Devil’s Doorway (1950) Blu-ray Review

4 Stars A disturbing and rather tragic message Western.
Devil's Doorway Review

Devil’s Doorway is an Anthony Mann western with a message worth imparting.

Devil's Doorway (1950)
Released: 15 Sep 1950
Rated: Approved
Runtime: 84 min
Director: Anthony Mann
Genre: Western
Cast: Robert Taylor, Louis Calhern, Paula Raymond
Writer(s): Guy Trosper
Plot: After the Civil War, a highly decorated Shoshone Indian veteran plans to raise cattle in Wyoming but white farmers plan to grab fertile tribal lands by pitting the whites against the Indians.
IMDB rating: 7.2
MetaScore: N/A

Disc Information
Studio: MGM
Distributed By: Warner Archive
Video Resolution: 1080P/AVC
Aspect Ratio: 1.37:1
Audio: English 2.0 DTS-HDMA
Subtitles: English SDH
Rating: Not Rated
Run Time: 1 Hr. 24 Min.
Package Includes: Blu-ray
Case Type: keep case
Disc Type: BD50 (dual layer)
Region: All
Release Date: 05/07/2024
MSRP: $21.99

The Production: 4/5

Anthony Mann’s Devil’s Doorway is a study in prejudice, in all of its ugly and disturbing facets. It began for the director a decade of thoughtful, fascinating explorations of the West, and while it doesn’t have the name recognition of some of his other classics (Winchester ’73. The Furies, The Tin Star, The Man from Laramie), it can stand tall among them all. It would be untrue to say MGM spared no expense in making this a message picture for the masses (they even delayed its release in fear of its downbeat themes and tone), but seeing it now, its power and principles are as strongly and resplendently stated as ever.

Returning from the Civil War as a decorated hero sporting sergeant-major stripes and the Congressional Medal of Honor, Shoshone Lance Poole (Robert Taylor) resumes his place in the family residing in and raising cattle on thousands of acres of Wyoming territory land called Sweet Meadows which his family has resided on for generations. But the western expansion into the Wyoming territory has brought with it laws which relegate Native Americans to be mere wards of the government and not American citizens with no rights to homestead land or claim it as their own. Spurred on by prejudicial lawyer Verne Coolan (Louis Calhern), sheep farmers arriving in the territory are now demanding to settle on parcels of Sweet Meadows to begin raising their own families and cultivating the land for themselves. Lance goes to young lawyer Orrie Masters (Paula Raymond) to appeal to the government to amend its laws so he can retain ownership of the land he has always called home. When territorial legislatures rule against the Shoshone, Lance and his tribe are left with no alternative but to fight for what they think is right.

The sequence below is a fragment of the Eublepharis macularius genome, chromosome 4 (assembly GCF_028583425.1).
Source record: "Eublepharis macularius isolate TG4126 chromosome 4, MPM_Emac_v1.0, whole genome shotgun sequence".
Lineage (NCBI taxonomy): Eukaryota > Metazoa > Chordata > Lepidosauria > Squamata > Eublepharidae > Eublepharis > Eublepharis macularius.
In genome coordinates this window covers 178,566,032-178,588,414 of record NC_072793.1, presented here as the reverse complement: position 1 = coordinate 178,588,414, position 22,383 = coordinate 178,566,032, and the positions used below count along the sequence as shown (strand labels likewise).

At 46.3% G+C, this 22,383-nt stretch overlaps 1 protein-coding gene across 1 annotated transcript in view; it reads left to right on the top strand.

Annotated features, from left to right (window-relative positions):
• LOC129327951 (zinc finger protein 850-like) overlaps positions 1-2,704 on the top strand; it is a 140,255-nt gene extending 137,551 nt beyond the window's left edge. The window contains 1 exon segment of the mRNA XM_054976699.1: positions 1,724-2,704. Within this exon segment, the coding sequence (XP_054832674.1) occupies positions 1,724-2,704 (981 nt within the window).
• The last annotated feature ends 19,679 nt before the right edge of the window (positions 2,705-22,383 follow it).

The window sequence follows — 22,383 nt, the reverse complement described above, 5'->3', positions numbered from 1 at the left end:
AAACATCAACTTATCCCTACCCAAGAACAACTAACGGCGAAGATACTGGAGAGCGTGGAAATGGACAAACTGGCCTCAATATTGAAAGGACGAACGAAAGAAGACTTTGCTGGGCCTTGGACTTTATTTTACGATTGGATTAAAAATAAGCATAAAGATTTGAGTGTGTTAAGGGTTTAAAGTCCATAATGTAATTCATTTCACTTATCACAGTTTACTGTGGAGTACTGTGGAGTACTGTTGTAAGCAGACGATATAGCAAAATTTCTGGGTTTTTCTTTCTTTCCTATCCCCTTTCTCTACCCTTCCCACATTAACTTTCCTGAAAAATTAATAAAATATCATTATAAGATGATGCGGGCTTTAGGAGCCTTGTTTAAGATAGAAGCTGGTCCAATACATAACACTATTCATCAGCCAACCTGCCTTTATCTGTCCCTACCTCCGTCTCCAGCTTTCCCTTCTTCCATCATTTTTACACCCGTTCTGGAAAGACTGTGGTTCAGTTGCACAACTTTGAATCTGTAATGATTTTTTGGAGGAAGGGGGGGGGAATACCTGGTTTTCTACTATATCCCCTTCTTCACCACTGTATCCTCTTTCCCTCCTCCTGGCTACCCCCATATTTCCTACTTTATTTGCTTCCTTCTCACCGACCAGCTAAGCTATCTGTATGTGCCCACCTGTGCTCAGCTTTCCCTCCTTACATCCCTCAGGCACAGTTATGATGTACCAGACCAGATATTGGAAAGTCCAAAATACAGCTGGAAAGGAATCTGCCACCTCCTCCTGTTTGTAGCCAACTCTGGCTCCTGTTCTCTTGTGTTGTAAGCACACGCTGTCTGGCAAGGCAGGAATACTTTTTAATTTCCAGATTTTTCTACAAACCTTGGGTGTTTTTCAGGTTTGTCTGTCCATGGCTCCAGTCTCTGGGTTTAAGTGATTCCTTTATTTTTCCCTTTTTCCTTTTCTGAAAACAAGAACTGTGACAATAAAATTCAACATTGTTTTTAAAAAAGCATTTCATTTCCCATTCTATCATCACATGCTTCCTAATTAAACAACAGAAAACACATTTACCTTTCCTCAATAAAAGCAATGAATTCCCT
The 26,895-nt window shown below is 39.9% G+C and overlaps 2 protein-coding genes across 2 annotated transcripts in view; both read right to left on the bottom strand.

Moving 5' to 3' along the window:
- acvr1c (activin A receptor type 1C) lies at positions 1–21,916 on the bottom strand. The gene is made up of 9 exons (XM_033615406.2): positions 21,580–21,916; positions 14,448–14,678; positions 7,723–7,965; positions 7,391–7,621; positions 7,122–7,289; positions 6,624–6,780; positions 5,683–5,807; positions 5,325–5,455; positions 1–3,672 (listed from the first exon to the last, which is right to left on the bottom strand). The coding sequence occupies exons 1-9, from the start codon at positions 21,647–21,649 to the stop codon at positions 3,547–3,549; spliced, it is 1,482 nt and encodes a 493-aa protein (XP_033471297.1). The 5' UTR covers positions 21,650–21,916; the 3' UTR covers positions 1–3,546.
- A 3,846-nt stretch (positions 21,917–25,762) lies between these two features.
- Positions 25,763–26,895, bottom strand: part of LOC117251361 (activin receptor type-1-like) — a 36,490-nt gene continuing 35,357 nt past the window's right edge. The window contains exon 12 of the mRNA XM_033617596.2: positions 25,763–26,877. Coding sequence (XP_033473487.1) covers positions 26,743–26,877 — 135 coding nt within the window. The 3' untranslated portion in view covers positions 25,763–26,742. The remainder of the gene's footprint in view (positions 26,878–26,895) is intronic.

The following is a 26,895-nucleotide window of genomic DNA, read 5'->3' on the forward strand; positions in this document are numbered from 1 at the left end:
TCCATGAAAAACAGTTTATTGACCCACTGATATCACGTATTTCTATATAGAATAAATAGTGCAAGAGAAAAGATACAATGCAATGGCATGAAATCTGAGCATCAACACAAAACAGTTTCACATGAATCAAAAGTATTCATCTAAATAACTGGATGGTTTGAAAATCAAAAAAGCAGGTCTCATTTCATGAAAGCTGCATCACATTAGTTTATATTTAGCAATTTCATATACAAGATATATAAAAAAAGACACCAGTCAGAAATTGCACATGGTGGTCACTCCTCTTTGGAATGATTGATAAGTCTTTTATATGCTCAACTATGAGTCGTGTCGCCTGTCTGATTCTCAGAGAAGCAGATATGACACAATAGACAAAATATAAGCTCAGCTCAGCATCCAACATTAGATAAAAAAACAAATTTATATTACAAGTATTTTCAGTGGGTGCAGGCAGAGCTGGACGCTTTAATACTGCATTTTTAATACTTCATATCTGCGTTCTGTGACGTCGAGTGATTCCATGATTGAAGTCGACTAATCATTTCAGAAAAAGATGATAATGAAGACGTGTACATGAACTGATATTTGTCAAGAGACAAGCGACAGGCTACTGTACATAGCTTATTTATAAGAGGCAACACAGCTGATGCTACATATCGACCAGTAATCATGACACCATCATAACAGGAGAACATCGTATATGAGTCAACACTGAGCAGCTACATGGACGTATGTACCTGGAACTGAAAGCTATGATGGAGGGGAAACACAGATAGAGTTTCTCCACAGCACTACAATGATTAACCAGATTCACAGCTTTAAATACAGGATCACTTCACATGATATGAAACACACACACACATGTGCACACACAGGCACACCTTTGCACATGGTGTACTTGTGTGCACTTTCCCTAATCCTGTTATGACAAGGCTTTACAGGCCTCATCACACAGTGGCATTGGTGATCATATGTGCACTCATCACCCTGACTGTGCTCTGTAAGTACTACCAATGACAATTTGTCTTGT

The screenplay by Guy Trosper paints the opposing sides of the dilemma in fairly black and white terms in demonstrating the bigotry and unfairness of the era. Throughout, reason and compromise are thrust aside for selfish, contrary reasons, blackening Lance’s previously rosy picture of understanding and unity between the races that he had found present during the war but now forgotten in a bitter, relentless barrage of hatred and suspicion which has superseded it. Director Anthony Mann represents Lance’s growing disillusion with the white man by reverting the character in gradual steps to more customary Native American appearance and manner as the film progresses, a visual representation of a character not only holding his ground but stubbornly retaining his culture’s look and demeanor as he must face down the hostile area’s settlers, posses, and eventually the U.S. Cavalry. Mann begins Lance’s assault on prejudice with a barroom brawl between Lance and a loudmouth bigot played to perfection by Bill Williams. The fight is unlike most bar fights in movies: it’s slow and methodical, painful and ugly with nothing gallant or glamorous as the two men beat each other to a pulp. Mann does interesting things with attacks later in the picture, too. There’s the initial raid on the sheepherders as the Indians use dynamite to make their point, and a later night attack uses silence quite impressively on the unsuspecting white men who naively believe that their adversaries don’t attack after dark. The climactic cavalry raid on the main homestead is noisy and unsettling as many fall victim to the rampant fire, and there is no denying that the tragic outcome is no surprise given the recalcitrant natures of both sides. But it’s something you’ll remember for sure.